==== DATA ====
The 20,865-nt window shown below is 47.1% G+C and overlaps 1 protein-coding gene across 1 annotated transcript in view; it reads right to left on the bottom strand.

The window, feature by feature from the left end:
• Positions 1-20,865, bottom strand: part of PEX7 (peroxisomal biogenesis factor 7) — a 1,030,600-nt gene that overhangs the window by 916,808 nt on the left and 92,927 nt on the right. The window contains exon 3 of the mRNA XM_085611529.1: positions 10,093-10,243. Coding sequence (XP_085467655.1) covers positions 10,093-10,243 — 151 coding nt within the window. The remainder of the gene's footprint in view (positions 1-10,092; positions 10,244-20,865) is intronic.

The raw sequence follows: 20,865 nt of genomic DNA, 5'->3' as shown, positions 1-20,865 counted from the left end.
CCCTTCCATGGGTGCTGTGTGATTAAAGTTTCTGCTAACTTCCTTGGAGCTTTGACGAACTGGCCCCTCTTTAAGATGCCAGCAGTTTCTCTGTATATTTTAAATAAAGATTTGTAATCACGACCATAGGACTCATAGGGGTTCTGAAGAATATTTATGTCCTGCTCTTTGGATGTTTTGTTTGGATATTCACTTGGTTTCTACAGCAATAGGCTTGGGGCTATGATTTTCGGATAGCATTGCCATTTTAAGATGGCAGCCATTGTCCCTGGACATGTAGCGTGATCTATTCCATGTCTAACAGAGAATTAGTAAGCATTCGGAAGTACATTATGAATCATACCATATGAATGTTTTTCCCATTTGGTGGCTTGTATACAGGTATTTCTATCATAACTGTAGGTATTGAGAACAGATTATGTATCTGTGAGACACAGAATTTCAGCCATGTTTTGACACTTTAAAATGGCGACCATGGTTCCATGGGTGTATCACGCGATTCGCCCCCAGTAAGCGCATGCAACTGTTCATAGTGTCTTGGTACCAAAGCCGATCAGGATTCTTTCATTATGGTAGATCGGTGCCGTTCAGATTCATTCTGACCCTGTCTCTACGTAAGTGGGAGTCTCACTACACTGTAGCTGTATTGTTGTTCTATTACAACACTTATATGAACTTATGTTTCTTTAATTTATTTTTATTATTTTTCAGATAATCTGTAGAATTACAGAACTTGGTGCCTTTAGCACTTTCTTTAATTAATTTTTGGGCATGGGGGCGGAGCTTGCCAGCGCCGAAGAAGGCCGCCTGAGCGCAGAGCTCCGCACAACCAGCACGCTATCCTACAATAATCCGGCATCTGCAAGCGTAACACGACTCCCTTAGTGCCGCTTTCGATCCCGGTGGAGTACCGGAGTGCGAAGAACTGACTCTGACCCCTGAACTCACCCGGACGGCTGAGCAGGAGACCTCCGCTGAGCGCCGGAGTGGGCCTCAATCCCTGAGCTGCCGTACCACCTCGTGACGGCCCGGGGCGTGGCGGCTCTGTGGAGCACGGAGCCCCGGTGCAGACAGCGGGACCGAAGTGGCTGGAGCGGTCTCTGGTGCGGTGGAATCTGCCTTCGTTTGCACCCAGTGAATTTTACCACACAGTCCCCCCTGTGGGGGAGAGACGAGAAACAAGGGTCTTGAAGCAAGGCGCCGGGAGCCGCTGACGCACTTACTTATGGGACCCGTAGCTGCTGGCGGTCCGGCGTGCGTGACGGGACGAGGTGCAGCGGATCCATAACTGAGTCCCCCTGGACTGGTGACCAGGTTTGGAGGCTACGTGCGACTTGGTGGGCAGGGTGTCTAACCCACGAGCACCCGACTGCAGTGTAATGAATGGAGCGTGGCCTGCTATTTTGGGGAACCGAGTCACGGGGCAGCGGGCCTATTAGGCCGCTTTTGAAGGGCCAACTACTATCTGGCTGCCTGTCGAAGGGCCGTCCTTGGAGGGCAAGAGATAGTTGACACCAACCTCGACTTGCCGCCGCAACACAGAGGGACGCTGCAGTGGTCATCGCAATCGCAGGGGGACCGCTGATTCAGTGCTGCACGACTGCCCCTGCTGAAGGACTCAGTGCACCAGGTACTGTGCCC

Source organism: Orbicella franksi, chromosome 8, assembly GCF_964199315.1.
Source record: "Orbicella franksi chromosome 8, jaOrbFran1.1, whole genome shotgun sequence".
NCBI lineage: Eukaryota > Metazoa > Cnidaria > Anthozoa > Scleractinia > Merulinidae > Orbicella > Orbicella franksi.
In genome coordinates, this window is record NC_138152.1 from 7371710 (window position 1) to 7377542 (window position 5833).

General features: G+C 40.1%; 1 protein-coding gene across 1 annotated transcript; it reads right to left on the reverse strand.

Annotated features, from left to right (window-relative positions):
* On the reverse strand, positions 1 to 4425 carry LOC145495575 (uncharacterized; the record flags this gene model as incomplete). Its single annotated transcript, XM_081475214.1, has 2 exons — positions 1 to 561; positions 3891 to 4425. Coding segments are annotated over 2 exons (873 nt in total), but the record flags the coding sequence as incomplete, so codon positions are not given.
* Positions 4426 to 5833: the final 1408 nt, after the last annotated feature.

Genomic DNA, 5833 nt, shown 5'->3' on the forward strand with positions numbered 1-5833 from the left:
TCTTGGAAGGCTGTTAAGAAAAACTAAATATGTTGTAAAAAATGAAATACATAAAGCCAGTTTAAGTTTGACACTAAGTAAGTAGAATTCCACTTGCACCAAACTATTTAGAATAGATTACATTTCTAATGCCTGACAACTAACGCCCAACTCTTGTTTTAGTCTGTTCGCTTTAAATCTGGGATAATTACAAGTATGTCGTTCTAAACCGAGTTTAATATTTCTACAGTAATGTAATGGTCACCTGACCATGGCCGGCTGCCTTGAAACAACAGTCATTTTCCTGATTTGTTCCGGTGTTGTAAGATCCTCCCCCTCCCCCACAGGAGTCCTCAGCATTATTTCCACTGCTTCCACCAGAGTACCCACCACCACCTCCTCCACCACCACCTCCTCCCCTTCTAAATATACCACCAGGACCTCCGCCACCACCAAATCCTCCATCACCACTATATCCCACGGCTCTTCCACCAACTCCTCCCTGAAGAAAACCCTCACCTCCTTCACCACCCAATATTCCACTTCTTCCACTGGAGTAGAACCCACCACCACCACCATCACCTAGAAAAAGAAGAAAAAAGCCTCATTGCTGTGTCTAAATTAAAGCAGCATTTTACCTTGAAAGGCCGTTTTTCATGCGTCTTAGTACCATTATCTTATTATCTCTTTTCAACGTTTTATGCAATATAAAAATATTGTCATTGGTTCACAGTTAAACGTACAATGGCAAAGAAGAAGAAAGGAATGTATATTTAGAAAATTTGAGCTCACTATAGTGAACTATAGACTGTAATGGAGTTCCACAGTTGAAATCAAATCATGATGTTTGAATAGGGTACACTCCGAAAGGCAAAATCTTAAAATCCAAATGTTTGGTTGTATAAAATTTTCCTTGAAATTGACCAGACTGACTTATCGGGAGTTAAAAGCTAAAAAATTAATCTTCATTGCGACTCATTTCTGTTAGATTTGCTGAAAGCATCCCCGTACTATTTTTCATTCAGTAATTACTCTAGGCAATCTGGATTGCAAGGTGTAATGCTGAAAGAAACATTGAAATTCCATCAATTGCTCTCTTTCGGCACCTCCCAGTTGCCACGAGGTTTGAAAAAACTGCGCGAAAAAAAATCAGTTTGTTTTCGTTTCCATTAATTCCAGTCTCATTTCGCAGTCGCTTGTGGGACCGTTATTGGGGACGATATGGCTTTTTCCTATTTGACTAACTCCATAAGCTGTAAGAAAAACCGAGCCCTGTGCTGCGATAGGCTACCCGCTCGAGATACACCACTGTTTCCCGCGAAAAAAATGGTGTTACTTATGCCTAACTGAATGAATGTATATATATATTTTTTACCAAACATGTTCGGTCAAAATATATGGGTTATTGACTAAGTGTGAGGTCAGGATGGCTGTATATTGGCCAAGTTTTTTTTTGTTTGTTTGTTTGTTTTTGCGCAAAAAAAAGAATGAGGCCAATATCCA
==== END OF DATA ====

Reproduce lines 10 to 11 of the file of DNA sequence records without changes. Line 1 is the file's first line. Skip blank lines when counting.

General features: G+C 40.1%; 1 protein-coding gene across 1 annotated transcript; it reads right to left on the reverse strand.

Annotated features, from left to right (window-relative positions):